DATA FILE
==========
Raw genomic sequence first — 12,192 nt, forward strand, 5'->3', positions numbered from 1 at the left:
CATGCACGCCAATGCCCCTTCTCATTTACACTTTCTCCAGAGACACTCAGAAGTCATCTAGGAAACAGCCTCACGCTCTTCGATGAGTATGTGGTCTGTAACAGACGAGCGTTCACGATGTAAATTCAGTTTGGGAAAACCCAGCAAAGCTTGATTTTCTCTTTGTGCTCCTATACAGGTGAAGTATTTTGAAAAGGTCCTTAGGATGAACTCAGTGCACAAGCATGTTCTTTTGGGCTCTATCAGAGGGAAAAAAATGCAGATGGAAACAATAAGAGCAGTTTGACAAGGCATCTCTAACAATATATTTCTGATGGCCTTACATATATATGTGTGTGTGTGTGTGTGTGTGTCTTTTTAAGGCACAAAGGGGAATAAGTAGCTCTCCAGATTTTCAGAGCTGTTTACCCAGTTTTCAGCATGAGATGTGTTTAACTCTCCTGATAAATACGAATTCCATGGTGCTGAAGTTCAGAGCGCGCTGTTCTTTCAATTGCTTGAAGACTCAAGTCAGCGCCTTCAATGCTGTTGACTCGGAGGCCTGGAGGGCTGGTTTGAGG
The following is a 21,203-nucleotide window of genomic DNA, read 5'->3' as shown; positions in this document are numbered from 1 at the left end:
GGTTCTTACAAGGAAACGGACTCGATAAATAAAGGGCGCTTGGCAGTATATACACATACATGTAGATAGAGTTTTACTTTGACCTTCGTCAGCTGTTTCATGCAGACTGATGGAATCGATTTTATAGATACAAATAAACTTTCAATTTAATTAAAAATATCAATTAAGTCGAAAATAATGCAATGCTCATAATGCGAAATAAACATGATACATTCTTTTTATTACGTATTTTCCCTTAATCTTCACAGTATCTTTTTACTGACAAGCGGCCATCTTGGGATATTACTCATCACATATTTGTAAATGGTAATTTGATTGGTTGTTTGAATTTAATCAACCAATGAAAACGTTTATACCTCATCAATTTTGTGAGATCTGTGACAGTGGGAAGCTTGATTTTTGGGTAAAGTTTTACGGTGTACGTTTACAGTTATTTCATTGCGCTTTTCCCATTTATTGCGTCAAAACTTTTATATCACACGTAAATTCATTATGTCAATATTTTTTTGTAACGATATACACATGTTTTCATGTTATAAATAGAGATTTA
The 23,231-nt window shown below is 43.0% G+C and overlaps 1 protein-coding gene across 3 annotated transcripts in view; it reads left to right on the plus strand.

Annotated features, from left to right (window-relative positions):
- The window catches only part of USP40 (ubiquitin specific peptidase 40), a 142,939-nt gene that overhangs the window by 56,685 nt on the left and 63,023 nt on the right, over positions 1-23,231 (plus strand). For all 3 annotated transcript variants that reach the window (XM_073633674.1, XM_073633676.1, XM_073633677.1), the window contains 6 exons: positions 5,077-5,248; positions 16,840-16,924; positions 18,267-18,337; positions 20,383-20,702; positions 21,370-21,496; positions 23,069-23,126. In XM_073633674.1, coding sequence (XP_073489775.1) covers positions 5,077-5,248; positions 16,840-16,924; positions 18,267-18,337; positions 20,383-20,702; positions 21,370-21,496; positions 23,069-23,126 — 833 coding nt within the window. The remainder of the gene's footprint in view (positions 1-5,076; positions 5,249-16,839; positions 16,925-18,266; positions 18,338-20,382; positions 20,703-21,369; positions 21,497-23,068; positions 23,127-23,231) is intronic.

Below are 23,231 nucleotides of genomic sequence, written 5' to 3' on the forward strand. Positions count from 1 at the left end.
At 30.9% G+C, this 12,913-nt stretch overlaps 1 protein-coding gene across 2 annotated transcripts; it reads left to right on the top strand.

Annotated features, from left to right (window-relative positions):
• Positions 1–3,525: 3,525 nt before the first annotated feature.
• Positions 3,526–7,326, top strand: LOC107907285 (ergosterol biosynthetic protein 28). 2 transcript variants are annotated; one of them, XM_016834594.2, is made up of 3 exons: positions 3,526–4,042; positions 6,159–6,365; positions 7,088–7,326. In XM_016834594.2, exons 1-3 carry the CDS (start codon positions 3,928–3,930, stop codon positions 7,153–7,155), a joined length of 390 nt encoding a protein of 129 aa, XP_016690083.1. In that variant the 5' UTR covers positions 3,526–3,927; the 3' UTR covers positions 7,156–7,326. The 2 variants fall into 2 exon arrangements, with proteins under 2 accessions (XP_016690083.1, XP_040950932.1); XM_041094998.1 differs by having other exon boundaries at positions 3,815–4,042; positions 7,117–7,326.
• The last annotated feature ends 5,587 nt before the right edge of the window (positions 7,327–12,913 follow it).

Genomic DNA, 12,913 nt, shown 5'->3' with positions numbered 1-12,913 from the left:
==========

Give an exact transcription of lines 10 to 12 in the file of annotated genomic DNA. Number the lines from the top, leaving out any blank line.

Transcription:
Annotated features, from left to right (window-relative positions):
• Positions 1–3,525: 3,525 nt before the first annotated feature.
• Positions 3,526–7,326, top strand: LOC107907285 (ergosterol biosynthetic protein 28). 2 transcript variants are annotated; one of them, XM_016834594.2, is made up of 3 exons: positions 3,526–4,042; positions 6,159–6,365; positions 7,088–7,326. In XM_016834594.2, exons 1-3 carry the CDS (start codon positions 3,928–3,930, stop codon positions 7,153–7,155), a joined length of 390 nt encoding a protein of 129 aa, XP_016690083.1. In that variant the 5' UTR covers positions 3,526–3,927; the 3' UTR covers positions 7,156–7,326. The 2 variants fall into 2 exon arrangements, with proteins under 2 accessions (XP_016690083.1, XP_040950932.1); XM_041094998.1 differs by having other exon boundaries at positions 3,815–4,042; positions 7,117–7,326.